If Arab music acts on the Arab, it may be evaluated as being operational.  With this logic, Savary emphasizes the necessity of music for harem women. “Joy is not banished the interior of the haram. … Gay or tender airs are sung; slaves accompany the voice with tambour de basque and castanets. … Thus do the Egyptian women strive to charm the listlessness of their captivity” (1786:194-195). In this case, music is a salve. While Savary might not be able to describe what it is, he can describe what it does.

Volney’s travelogue, which enjoyed several English publications, speaks most directly to the cathartic function of Arab music:

Their performance is accompanied with sighs and gestures, which paint the passions in a more lively manner than we should venture to allow. … To behold an Arab with his head inclined, his hand applied to his ear, his eyebrows knit, his eyes languishing; to hear his plaintive tones, his lengthened notes, his sighs and sobs, it is almost impossible to refrain from tears, which, as their expression is, are far from bitter: and indeed they must certainly find a pleasure in shedding them, since among all their songs, they constantly prefer that which excites them most, as among all accomplishments singing is that they most admire. (1787:139-140)

As with Savary, Volney describes aesthetic suffering, yet he has refined his description of the function: music works to “shed” the emotions. Furthermore, Volney’s description implies that Arab music’s cathartic induction works on anyone, though it may not be suitable to genteel tastes. These accounts describe Arab music as having certain functional emotional effects on the Arab people. Music’s double role as scientifically just and emotionally potent offers evidence that supports the notion of a universally ideal music: controlled, reasoned performance of scientific principles.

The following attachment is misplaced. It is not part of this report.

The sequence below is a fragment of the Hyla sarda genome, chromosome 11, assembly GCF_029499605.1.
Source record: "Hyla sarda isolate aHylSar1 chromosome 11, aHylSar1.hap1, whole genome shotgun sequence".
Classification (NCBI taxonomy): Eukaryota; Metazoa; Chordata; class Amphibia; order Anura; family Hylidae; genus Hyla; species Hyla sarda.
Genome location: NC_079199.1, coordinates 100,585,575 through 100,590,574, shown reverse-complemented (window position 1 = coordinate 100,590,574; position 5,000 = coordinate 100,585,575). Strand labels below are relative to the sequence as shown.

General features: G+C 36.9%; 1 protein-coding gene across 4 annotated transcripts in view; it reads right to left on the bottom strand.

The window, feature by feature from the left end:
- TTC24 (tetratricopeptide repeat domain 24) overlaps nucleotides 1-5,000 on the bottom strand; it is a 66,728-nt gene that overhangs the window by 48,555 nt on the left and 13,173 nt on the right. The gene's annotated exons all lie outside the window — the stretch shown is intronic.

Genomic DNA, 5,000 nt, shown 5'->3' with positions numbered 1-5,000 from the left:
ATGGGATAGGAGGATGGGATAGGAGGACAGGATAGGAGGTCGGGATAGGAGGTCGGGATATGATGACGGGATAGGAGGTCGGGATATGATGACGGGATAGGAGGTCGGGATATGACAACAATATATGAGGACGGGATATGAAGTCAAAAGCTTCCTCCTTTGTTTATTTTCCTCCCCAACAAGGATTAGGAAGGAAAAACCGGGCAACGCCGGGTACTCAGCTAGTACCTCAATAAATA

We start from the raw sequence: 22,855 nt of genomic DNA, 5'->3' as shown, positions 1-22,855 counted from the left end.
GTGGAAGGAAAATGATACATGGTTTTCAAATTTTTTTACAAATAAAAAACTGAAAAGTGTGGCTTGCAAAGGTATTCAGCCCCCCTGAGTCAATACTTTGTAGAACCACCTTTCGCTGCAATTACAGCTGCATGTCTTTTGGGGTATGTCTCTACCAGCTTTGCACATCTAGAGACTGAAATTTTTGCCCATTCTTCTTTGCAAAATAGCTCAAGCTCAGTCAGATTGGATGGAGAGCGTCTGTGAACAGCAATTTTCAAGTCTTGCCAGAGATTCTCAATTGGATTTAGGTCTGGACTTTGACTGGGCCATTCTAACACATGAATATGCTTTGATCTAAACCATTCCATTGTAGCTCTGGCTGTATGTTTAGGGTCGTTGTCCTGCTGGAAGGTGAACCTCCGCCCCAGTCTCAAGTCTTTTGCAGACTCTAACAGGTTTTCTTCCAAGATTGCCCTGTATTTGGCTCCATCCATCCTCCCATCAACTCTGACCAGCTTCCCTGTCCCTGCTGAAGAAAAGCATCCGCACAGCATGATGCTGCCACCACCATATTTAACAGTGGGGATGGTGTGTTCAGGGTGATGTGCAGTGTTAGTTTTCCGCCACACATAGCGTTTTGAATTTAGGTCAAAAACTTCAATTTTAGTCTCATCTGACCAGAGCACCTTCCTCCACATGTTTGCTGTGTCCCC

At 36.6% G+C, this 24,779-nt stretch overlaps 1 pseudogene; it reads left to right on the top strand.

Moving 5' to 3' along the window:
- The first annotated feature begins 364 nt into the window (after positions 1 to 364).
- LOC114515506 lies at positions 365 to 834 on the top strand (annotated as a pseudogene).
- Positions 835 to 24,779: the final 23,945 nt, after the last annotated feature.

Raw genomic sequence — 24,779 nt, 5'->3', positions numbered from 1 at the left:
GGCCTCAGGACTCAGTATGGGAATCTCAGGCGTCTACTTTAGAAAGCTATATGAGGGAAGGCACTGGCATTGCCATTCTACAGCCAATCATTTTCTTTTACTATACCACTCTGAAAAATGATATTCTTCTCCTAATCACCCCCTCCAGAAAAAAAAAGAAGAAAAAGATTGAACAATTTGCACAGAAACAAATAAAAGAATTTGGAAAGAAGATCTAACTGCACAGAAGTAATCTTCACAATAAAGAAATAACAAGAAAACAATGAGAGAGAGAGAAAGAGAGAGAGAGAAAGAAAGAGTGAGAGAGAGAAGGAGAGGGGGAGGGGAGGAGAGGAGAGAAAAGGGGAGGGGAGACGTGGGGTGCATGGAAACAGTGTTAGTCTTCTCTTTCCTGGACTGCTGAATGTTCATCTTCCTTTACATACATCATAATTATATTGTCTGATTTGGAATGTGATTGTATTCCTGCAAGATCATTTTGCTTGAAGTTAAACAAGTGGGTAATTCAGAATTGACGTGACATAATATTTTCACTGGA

From the testimony of 17th and 18th century travelers and British gentility, music could be an ideal expression of decorum and could improve manners and morals when presented in its proper natural form. As the rising mercantile class debated its definition of itself, criticism assessed musical decorum, questioned what constituted proper entertainment forms, and explored musical uses and musical abuses. Travel accounts described wider possibilities of music’s cathartic power. Science and critique gave power to a reasoned defense of musical taste, universalizing an aspect of bourgeois political consciousness. These documents contain valuable early musicological accounts of heavy ornamentation, the use of heterophony, ritual music, a few transcriptions, and organological data that remains of interest to the historian. That said, it is with a step of caution that we reconstruct this past. I hope to have shown here that the descriptions of these early musical encounters were as politically driven as they were intellectually driven.

Though we cannot raise the dead, we may take a step further to understand the ways in which one historical cultural group studied another and how they reflected their own self-understanding in that study. In this case, Enlightenment era travelogues reveal local issues in their descriptions of distant lands. The literature examined in this paper does not define a consensus; rather, it reveals issues that colored the understanding of the music of another people. A broader study may reveal intellectual vestiges inherited from this proto-ethnomusicological literature and encourage a new level of consciousness to historical research.


1. While British interest in rare books has helped preserve this literature, it has also set high prices for access to these accounts—even high prices for photocopying fragile pages. I left London with over 100 pages of transcribed accounts from dozens of volumes of 17th and 18th century travelogues.

2. This project was made possible by UCLA’s Graduate Summer Research Mentorship Program, Professor A.J. Racy, and the British Library.